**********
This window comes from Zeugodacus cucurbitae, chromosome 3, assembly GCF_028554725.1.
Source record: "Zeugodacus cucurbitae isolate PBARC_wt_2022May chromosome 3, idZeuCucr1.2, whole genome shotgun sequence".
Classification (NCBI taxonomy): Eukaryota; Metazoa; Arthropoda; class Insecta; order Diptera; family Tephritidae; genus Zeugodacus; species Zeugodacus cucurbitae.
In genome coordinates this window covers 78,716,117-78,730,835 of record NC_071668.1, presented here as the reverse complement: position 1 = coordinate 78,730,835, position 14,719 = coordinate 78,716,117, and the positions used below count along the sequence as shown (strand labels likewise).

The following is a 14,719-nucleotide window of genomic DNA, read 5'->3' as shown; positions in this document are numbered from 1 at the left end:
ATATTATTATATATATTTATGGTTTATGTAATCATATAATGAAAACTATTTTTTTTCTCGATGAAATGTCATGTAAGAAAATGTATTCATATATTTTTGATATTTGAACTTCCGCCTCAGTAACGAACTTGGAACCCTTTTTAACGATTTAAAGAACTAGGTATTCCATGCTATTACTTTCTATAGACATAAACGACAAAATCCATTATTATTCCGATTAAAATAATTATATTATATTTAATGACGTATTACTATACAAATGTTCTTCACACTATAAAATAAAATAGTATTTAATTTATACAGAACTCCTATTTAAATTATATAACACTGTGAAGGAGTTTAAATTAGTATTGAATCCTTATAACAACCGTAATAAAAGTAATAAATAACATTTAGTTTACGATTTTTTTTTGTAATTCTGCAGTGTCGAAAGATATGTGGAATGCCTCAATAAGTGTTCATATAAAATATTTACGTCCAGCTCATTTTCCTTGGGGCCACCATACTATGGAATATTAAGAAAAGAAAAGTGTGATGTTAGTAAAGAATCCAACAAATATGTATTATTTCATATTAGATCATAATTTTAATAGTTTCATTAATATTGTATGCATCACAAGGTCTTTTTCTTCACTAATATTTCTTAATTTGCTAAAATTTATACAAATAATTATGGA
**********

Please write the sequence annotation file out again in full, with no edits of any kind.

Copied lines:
This window comes from Zeugodacus cucurbitae, chromosome 3, assembly GCF_028554725.1.
Source record: "Zeugodacus cucurbitae isolate PBARC_wt_2022May chromosome 3, idZeuCucr1.2, whole genome shotgun sequence".
Classification (NCBI taxonomy): Eukaryota; Metazoa; Arthropoda; class Insecta; order Diptera; family Tephritidae; genus Zeugodacus; species Zeugodacus cucurbitae.
In genome coordinates this window covers 78,716,117-78,730,835 of record NC_071668.1, presented here as the reverse complement: position 1 = coordinate 78,730,835, position 14,719 = coordinate 78,716,117, and the positions used below count along the sequence as shown (strand labels likewise).

The following is a 14,719-nucleotide window of genomic DNA, read 5'->3' as shown; positions in this document are numbered from 1 at the left end:
ATATTATTATATATATTTATGGTTTATGTAATCATATAATGAAAACTATTTTTTTTCTCGATGAAATGTCATGTAAGAAAATGTATTCATATATTTTTGATATTTGAACTTCCGCCTCAGTAACGAACTTGGAACCCTTTTTAACGATTTAAAGAACTAGGTATTCCATGCTATTACTTTCTATAGACATAAACGACAAAATCCATTATTATTCCGATTAAAATAATTATATTATATTTAATGACGTATTACTATACAAATGTTCTTCACACTATAAAATAAAATAGTATTTAATTTATACAGAACTCCTATTTAAATTATATAACACTGTGAAGGAGTTTAAATTAGTATTGAATCCTTATAACAACCGTAATAAAAGTAATAAATAACATTTAGTTTACGATTTTTTTTTGTAATTCTGCAGTGTCGAAAGATATGTGGAATGCCTCAATAAGTGTTCATATAAAATATTTACGTCCAGCTCATTTTCCTTGGGGCCACCATACTATGGAATATTAAGAAAAGAAAAGTGTGATGTTAGTAAAGAATCCAACAAATATGTATTATTTCATATTAGATCATAATTTTAATAGTTTCATTAATATTGTATGCATCACAAGGTCTTTTTCTTCACTAATATTTCTTAATTTGCTAAAATTTATACAAATAATTATGGA